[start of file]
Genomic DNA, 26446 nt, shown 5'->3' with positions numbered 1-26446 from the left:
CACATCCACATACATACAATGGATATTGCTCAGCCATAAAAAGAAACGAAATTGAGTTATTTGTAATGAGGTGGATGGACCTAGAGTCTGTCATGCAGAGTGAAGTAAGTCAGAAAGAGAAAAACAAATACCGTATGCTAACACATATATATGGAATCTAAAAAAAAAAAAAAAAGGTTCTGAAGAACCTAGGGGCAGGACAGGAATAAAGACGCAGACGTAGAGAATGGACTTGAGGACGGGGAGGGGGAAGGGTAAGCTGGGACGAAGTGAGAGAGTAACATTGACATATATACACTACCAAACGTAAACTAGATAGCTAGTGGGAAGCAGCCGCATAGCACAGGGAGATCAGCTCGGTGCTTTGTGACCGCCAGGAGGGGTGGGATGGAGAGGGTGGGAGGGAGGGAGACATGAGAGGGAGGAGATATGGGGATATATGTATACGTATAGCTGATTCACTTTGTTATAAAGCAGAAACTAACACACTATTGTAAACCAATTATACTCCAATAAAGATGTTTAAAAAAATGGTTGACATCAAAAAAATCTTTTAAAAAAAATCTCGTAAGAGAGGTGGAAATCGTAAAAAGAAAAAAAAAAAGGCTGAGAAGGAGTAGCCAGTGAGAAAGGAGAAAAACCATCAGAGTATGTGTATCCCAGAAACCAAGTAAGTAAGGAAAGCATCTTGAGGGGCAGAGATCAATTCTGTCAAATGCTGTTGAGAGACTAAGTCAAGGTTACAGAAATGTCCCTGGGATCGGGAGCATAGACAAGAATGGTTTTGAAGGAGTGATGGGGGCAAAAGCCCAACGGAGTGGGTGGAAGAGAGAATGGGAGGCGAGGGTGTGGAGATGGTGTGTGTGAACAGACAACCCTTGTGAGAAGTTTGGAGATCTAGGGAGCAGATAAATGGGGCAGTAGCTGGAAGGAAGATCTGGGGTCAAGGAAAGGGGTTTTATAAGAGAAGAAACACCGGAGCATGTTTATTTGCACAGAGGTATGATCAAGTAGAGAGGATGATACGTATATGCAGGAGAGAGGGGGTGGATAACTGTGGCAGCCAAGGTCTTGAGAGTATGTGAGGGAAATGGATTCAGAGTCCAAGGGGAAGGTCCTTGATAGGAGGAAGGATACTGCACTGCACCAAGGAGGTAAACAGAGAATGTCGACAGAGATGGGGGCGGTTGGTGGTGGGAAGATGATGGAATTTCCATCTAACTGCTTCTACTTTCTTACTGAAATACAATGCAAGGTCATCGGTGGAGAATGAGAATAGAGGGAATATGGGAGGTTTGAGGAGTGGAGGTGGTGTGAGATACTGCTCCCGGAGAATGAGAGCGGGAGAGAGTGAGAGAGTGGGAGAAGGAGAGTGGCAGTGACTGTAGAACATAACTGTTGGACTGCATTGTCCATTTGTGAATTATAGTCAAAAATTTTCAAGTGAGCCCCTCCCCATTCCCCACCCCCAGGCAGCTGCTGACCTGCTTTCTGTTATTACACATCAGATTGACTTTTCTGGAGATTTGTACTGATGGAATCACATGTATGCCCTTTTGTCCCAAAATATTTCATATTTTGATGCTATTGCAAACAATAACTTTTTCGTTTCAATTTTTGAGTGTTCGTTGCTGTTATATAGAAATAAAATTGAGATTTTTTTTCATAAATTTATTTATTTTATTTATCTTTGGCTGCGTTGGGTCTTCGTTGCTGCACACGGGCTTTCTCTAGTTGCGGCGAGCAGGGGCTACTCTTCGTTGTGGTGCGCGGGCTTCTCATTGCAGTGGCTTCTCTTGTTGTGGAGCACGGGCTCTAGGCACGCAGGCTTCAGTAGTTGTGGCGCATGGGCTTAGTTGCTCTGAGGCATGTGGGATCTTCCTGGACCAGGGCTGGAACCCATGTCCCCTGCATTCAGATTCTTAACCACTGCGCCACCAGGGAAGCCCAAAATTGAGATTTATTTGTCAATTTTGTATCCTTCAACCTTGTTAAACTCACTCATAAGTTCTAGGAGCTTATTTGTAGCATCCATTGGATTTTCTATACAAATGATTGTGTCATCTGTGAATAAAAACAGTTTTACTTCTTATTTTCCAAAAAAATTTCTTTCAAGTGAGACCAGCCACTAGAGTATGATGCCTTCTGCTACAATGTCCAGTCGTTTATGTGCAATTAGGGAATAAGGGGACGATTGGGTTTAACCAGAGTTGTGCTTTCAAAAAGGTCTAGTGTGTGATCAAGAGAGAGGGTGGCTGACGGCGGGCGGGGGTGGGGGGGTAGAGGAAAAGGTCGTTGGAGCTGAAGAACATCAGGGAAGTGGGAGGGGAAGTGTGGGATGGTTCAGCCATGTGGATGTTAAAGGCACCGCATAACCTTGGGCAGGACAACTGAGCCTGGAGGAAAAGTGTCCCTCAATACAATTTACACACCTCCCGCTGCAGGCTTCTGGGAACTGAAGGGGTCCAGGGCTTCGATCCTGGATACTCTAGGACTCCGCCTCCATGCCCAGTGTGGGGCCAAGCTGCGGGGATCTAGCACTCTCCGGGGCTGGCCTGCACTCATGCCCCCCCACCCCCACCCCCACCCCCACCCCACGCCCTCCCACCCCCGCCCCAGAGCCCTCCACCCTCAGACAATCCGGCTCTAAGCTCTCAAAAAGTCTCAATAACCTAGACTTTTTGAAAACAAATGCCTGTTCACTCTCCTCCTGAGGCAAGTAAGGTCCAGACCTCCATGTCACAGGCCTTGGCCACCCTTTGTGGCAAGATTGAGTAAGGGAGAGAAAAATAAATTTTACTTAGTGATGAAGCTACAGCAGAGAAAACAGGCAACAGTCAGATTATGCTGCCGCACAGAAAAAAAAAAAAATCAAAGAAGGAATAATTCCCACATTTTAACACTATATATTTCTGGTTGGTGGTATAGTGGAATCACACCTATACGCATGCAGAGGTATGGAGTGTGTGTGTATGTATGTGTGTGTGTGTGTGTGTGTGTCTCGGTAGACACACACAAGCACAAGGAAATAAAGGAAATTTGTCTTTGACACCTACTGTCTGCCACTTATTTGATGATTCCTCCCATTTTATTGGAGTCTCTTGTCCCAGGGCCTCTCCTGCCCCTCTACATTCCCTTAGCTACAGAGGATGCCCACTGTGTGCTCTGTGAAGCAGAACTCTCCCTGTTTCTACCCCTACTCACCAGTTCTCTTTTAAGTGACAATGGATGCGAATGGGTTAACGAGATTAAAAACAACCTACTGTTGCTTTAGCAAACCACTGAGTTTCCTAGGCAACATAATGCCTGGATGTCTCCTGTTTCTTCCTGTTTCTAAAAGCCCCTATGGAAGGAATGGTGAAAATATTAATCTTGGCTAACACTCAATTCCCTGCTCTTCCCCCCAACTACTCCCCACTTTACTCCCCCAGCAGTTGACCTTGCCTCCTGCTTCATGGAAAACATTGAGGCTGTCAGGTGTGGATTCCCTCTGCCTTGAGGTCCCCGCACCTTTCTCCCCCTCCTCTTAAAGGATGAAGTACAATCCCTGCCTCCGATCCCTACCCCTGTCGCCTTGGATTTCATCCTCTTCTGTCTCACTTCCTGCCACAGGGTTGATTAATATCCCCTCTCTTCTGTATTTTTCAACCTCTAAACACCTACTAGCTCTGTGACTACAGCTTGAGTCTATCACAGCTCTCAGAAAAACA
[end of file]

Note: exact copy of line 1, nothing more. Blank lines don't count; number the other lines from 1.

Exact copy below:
Genomic DNA, 26446 nt, shown 5'->3' with positions numbered 1-26446 from the left: